Next up came another of my favourites:  rock shrimp tempura with creamy spicy sauce.  Think comfort food for grown-ups; think the best shrimp and mayo salad that you have ever had, and you are coming close.  The shrimp is still warm, the tempura is light enough to be barely there, and the creamy spicy sauce is completely indulgent.  I would have appropriated the entire bowl for myself if I could have.  This was followed shortly by Wagyu beef in a tosasuzu (a fish-infused citrus soy) butter sauce.  The fish/meat flavour combo sounds unlikely – but like the famous Italina example of vitello tonnato, it works.  There can be few things more decadent that Wagyu beef with added butter, but the citrus flavour stops it from becoming unmanageably rich.



And just as we thought things must surely be winding down now, the chef de cuisine himself, Herve Courtot, arrived bearing what looked and smelled to us like a large leg of roast lab.  Funny how your senses can deceive you.  Herve set down the joint of flesh, impaled on a bunch of still-smouldering rosemary and allowed us to feast our eyes and nostrils befor explaining that it was in fact roasted Yellowtail collar.  The fish had been an 80kg behemoth, and the collar is apparently a cut from the shoulder area of the fish where the fin is attached.  It is quite common in Japanese cuisine to find this on menus, cooked and served on the bone like any other roast, but it is almost unknown in Western cuisines.  The benefits of cooking fish on the bone are the same as cooking, say, beef on the bone:  a depth and richness of flavour lacking in other cuts. The meat near the bone is dark – nearly unrecognisable as fish – and we all agreed that there apart from the texture, it gave a fairly passable impersonation of rare roast lamb (although I still maintain that this was the power of suggestion, brought on by the fabulously fragrant smouldering rosemary!). In any event it was unexpected and quite literally spectacular, in every sense of the word.



The final savoury course was light and lovely:  a platter of mixed sushi and sashimi with fresh wasabi.  Everything was beautifully fresh and prettily served, although in London it is not hard to find comparable sushi.  What did blow me away, though, was the fresh wasabi.  If you are used to what passes for wasabi in most London restaurants (and many in Japan too, I might add), leave those thoughts at the door.  Proper fresh wasabi paste is a whole other beast – it is more like a small tornado erupting on your tongue and then spiralling up through your palate and brain, exiting through the top of your skull and leaving your entire head sparkling from the inside.  Tasting it was one of those culinary eureka moments for me, like my first taste of foie gras, Szechuan pepper, or Jamom Iberico.  Bliss.



Last but not least came an assortment of desserts for us to try:  cheesecake with a red currant sorbet (pictured above left); a chocolate bento box; mochi (sweet rice cakes made from a paste of pounded glutinous rice and filled with ice cream); banana and dulce de leche spring rolls with shiso and a passion fruit dipping sauce (pictured above right); and slow cooked berries with nougat and tapioca pearls. I really could not do the desserts justice, but I was rather taken with the cheesecake as well as the strangely addictive mochi.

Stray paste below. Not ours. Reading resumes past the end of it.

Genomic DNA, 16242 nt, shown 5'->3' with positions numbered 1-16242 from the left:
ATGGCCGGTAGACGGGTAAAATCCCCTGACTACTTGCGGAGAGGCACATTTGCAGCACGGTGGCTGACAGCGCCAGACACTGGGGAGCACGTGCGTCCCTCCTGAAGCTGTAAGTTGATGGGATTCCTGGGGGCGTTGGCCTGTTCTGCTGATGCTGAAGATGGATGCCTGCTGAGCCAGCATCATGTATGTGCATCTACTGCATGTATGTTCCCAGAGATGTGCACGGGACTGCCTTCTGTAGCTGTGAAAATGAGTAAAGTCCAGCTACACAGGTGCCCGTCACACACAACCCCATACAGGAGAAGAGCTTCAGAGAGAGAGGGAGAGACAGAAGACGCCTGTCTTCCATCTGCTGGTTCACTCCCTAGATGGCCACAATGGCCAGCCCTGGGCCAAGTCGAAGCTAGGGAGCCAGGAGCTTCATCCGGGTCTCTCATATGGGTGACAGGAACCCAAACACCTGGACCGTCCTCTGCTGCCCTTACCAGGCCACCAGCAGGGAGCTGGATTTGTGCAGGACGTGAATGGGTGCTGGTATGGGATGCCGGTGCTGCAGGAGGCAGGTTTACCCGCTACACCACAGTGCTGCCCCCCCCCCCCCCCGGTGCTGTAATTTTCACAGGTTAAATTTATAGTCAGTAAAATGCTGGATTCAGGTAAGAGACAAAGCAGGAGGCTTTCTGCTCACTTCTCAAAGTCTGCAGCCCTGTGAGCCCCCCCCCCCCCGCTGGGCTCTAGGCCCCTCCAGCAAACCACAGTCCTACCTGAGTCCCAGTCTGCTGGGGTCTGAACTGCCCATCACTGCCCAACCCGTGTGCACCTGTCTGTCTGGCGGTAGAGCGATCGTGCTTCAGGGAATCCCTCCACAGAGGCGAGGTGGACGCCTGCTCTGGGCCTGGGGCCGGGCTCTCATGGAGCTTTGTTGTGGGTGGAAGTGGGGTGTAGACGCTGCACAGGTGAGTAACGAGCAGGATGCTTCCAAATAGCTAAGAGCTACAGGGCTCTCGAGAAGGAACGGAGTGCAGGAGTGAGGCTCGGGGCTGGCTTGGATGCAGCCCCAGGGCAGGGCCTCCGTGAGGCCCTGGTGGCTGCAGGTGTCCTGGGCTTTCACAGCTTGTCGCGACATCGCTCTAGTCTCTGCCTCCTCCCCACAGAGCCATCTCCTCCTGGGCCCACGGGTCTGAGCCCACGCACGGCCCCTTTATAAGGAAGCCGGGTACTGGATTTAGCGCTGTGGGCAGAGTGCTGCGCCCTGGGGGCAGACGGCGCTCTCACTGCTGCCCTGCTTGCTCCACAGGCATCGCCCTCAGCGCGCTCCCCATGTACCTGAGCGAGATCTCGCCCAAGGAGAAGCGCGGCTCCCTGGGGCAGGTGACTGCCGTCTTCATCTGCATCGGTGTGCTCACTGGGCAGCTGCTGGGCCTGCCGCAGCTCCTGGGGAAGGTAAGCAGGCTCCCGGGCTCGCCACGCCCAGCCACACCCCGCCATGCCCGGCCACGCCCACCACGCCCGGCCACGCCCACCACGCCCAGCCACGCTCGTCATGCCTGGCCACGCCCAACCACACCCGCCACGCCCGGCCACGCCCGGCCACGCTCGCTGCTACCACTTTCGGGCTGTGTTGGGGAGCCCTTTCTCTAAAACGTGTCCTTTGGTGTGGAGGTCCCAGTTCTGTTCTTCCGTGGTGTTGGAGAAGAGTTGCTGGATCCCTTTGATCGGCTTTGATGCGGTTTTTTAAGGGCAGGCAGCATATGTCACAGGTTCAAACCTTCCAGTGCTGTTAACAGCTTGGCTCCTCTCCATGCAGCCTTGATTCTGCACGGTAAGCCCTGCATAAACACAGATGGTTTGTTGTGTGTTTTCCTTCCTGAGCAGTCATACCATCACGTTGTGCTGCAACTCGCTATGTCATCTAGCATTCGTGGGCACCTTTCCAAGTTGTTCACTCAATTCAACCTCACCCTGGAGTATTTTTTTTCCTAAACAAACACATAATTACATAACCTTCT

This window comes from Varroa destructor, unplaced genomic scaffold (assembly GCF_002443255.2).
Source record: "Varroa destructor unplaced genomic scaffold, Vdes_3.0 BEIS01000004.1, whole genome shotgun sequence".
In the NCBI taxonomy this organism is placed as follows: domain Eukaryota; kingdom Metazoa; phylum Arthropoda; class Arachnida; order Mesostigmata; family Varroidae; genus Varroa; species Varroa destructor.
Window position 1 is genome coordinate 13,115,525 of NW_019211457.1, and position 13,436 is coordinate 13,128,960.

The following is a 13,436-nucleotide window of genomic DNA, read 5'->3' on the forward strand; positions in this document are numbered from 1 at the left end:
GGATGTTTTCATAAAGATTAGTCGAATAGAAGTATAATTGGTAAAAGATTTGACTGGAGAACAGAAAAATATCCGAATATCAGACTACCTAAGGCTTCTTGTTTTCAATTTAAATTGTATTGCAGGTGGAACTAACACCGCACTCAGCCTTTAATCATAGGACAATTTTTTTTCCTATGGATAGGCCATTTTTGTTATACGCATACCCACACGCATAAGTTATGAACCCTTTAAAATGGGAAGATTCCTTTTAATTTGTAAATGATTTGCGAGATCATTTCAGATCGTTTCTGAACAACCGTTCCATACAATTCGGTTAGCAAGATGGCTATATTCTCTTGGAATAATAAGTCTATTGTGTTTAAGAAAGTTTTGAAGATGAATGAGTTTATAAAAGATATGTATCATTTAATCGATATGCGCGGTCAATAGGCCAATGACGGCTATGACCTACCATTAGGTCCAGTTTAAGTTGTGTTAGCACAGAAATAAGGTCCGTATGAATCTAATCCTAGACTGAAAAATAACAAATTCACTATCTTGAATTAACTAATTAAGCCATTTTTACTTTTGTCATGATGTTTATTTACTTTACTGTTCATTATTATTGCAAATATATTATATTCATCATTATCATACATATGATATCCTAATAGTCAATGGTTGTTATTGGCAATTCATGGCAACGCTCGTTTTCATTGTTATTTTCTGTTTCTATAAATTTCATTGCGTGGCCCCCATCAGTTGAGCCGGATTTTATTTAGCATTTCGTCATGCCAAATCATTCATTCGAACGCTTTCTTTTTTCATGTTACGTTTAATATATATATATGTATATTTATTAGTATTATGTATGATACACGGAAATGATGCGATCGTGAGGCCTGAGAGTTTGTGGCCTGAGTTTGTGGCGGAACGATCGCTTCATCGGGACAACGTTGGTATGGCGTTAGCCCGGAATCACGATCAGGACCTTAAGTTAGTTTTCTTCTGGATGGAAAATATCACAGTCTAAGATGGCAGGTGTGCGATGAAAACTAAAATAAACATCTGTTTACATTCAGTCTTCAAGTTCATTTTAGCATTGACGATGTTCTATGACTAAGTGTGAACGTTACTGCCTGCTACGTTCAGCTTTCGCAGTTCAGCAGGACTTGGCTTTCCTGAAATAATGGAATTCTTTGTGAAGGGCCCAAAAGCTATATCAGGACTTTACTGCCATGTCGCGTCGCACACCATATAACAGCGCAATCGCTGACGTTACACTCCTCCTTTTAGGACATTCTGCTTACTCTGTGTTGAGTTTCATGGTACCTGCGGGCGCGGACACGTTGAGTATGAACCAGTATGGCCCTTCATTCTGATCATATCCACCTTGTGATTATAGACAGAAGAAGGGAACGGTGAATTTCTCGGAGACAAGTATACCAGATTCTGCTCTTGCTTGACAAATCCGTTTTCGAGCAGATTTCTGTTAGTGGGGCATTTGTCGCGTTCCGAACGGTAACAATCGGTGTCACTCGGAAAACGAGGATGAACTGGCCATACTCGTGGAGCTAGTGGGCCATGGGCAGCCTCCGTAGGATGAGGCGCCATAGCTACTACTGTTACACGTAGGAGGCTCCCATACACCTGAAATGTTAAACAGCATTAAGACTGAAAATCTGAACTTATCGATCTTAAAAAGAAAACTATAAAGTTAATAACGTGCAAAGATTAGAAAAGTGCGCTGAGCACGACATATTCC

And to bring things full circle after four hours or so of eating, having started with sake, we finished with two types of chilled dessert sake:  passion fruit; and coconut.

The problem with big name restaurants like Nobu is that your expectations are often already sky high by the time you walk through the doors and it can be very hard for the reality to live up to the hype.  Particularly given Nobu’s recent reputation as a celeb haunt, I was worried that Nobu would turn out to be a triumph of style over substance – but nothing could be further from the truth.  Every single thing I ate spoke of the best ingredients and had been thoughtfully put together in terms of complimentary flavours and textures.  The food was also surprisingly light – even after our marathon meal, I did not feel as full as you might think.  I also loved the sharing plates: often it is hard to compare notes with fellow diners about a particular dish, unless you all order the same thing, or messily swap morsels back and forth between your plates.  Here, it was easy! My star dishes of the night were the crispy rice & spicy tuna; the langoustine martini; the seared black cod with miso; the rock shrimp tempura in creamy spicy sauce; and of course the yellowtail collar – most of which are available at the London Nobu restaurants too.  Would I go back?  In an instant – just keep that rock shrimp tempura coming till I say stop!


Liked: the absolutely outstanding food, the truly knowledgeable service, the indulgent experience
Disliked:  nothing
On a scale of 1 to 10:  9


DISCLOSUREI enjoyed this complimentary meal as a guest of the Atlantis The Palm resort. Click here to read about my meal at Ronda Locatelli at Atlantis, or my Iftar feast at Asateer, and stay tuned for a final post on the resort itself.


Atlantis, Palm Jumeirah
Palm Jumeirah

Tel. +971 (0) 4 426 2626



While we’re chatting, please don’t forget to send me your favourite braai or BBQ recipes by 23 September for Braai the Beloved Country, my annual event celebrating summery outdoor cooking.  Click here and scroll to the bottom of the post for the rules!


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  1. says

    Just looking at the pictures you can see what the fuss is about. Wow, double wow. Very nice indeed, although nice doesn’t give enough credit to it.

  2. says

    Looks stunning, I remember when I lived in L.A. and we used to go to Matsuhisa for a big treat, which was one of Nobu’s first restaurants, I think. It was my first suggestion for anyone coming to L.A. (preferably with expense account) now its a world wide phenomena. You would say if you were allergic to anything and the food would just arrive! Every taste was a new experience! Oh I’ve just read the above comment and Tori was there too!!